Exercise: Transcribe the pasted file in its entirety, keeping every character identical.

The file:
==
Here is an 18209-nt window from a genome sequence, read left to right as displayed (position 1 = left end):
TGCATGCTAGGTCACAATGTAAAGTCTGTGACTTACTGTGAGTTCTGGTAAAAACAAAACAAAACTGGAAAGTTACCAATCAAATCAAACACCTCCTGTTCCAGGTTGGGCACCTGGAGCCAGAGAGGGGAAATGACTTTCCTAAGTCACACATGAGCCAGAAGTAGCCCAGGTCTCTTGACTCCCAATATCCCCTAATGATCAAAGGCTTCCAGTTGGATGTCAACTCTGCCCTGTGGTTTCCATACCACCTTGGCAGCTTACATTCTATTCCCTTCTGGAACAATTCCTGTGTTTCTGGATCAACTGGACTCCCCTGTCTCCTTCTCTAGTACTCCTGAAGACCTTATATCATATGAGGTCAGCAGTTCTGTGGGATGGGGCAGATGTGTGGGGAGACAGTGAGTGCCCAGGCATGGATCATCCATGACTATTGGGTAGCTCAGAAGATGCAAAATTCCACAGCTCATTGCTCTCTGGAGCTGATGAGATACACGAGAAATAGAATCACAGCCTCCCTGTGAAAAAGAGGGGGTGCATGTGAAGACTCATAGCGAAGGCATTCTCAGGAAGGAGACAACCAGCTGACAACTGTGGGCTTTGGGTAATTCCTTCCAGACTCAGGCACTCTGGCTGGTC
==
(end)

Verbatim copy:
Here is an 18209-nt window from a genome sequence, read left to right as displayed (position 1 = left end):
TGCATGCTAGGTCACAATGTAAAGTCTGTGACTTACTGTGAGTTCTGGTAAAAACAAAACAAAACTGGAAAGTTACCAATCAAATCAAACACCTCCTGTTCCAGGTTGGGCACCTGGAGCCAGAGAGGGGAAATGACTTTCCTAAGTCACACATGAGCCAGAAGTAGCCCAGGTCTCTTGACTCCCAATATCCCCTAATGATCAAAGGCTTCCAGTTGGATGTCAACTCTGCCCTGTGGTTTCCATACCACCTTGGCAGCTTACATTCTATTCCCTTCTGGAACAATTCCTGTGTTTCTGGATCAACTGGACTCCCCTGTCTCCTTCTCTAGTACTCCTGAAGACCTTATATCATATGAGGTCAGCAGTTCTGTGGGATGGGGCAGATGTGTGGGGAGACAGTGAGTGCCCAGGCATGGATCATCCATGACTATTGGGTAGCTCAGAAGATGCAAAATTCCACAGCTCATTGCTCTCTGGAGCTGATGAGATACACGAGAAATAGAATCACAGCCTCCCTGTGAAAAAGAGGGGGTGCATGTGAAGACTCATAGCGAAGGCATTCTCAGGAAGGAGACAACCAGCTGACAACTGTGGGCTTTGGGTAATTCCTTCCAGACTCAGGCACTCTGGCTGGTC